The core of DM2 is Veritas - the new relational algebra engine developed by Dan Kubb. Why not ARel? The answer is simple - ARel is designed to generate SQL whereas DataMapper needs something more abstract with adapters that can handle different kinds of query dialects. With that premise Veritas is a full-featured relational algebra implementation and there’s already an SQL generator which can build pretty complex queries. More generators will be written soon.

Here’s a quick sneak-preview of how you can build relations with Veritas:

header_one = [
  [ :id,   Integer ],
  [ :name, String ]
]

header_two = [
  [ :id,      Integer ],
  [ :user_id, Integer ],
  [ :name,    String ]
]

tuples_one = [
  [ 1, "john" ],
  [ 2, "jane" ]
]

tuples_two = [
  [ 1, 1, "john’s project" ],
  [ 2, 2, "jane’s project" ]
]

# build base relations
relation_one = Veritas::Relation::Base.new(one, header_one, tuples_one)
relation_two = Veritas::Relation::Base.new(two, header_two, tuples_two)

# rename conflicting attributes
relation_two = relation_two.rename(:id => :project_id, :name => :project_name)

# join the two relations on id == user_id
new_relation = relation_one.join(relation_two) { |r| r.id.eq(r.user_id) }

What’s great about Veritas is that with its level of abstraction you can use it for various things - not just to generate queries. For example there’s an idea of using Veritas to build a new “migrations” library for DM2 that will easily handle even very complex scenarios.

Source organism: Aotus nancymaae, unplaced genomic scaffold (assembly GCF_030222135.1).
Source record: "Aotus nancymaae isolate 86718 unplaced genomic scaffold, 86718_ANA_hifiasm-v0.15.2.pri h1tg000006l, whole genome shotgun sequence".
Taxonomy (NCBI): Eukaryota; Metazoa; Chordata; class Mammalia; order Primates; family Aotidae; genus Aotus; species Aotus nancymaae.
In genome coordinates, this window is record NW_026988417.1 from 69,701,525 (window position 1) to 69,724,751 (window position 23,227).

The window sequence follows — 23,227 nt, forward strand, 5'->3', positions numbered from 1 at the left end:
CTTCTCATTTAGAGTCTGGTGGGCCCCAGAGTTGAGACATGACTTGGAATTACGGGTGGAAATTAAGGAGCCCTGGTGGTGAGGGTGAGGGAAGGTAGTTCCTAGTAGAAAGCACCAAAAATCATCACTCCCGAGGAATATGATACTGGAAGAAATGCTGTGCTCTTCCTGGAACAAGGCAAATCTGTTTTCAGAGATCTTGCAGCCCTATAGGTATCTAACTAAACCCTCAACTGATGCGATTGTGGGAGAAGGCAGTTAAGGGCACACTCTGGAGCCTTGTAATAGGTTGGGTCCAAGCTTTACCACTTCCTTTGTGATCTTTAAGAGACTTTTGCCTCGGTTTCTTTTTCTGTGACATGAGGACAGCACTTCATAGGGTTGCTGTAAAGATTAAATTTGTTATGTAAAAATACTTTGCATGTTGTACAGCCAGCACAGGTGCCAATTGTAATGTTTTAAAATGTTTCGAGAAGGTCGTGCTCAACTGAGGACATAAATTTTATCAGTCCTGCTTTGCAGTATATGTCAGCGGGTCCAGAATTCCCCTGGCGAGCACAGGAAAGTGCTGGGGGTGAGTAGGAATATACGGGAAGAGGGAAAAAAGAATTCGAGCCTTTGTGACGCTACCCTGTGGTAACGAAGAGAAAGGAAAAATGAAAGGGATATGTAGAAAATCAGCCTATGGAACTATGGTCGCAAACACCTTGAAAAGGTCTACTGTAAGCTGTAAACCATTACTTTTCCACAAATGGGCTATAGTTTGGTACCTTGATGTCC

Virtus - the new model definition and introspection layer

I’ve already introduced Virtus - it’s an extraction of DataMapper’s Property API. During the last few months we’ve made many significant improvements and more features will be added soon too. Virtus already supports defining attributes on your models and can handle many kinds of coercions. You can also implement your own coersion methods if you need them. In the near future Virtus will be supporting more complex functionality like EmbeddedValue and ValueObject. It’s also possible that with Virtus you will be able to define relationships between POROs.

The important thing about Virtus is that it’s designed to work with PORO and it has nothing to do with any persistence concerns. For example there were people asking me about things like support for dirty attributes tracking - it’s not going to be included in Virtus.